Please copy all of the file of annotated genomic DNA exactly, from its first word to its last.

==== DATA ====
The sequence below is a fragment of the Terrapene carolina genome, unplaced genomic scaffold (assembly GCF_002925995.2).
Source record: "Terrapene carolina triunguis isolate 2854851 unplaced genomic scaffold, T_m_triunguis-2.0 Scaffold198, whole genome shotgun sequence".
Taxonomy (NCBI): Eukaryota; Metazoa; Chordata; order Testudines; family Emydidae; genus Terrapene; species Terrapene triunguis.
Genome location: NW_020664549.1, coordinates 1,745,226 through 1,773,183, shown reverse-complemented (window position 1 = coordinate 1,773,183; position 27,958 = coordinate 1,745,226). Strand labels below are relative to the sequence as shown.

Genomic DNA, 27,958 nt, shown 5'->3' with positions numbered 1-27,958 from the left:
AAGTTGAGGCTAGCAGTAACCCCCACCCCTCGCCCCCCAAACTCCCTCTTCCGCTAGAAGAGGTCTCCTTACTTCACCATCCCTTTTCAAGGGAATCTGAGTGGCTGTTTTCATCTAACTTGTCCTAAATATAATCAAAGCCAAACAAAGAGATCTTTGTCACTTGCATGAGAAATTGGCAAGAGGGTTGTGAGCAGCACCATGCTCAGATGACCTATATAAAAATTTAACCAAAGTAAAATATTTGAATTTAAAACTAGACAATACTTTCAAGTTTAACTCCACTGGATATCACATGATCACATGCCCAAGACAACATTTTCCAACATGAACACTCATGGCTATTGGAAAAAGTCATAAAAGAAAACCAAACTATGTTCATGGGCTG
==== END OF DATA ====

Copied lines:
The sequence below is a fragment of the Terrapene carolina genome, unplaced genomic scaffold (assembly GCF_002925995.2).
Source record: "Terrapene carolina triunguis isolate 2854851 unplaced genomic scaffold, T_m_triunguis-2.0 Scaffold198, whole genome shotgun sequence".
Taxonomy (NCBI): Eukaryota; Metazoa; Chordata; order Testudines; family Emydidae; genus Terrapene; species Terrapene triunguis.
Genome location: NW_020664549.1, coordinates 1,745,226 through 1,773,183, shown reverse-complemented (window position 1 = coordinate 1,773,183; position 27,958 = coordinate 1,745,226). Strand labels below are relative to the sequence as shown.

Genomic DNA, 27,958 nt, shown 5'->3' with positions numbered 1-27,958 from the left:
AAGTTGAGGCTAGCAGTAACCCCCACCCCTCGCCCCCCAAACTCCCTCTTCCGCTAGAAGAGGTCTCCTTACTTCACCATCCCTTTTCAAGGGAATCTGAGTGGCTGTTTTCATCTAACTTGTCCTAAATATAATCAAAGCCAAACAAAGAGATCTTTGTCACTTGCATGAGAAATTGGCAAGAGGGTTGTGAGCAGCACCATGCTCAGATGACCTATATAAAAATTTAACCAAAGTAAAATATTTGAATTTAAAACTAGACAATACTTTCAAGTTTAACTCCACTGGATATCACATGATCACATGCCCAAGACAACATTTTCCAACATGAACACTCATGGCTATTGGAAAAAGTCATAAAAGAAAACCAAACTATGTTCATGGGCTG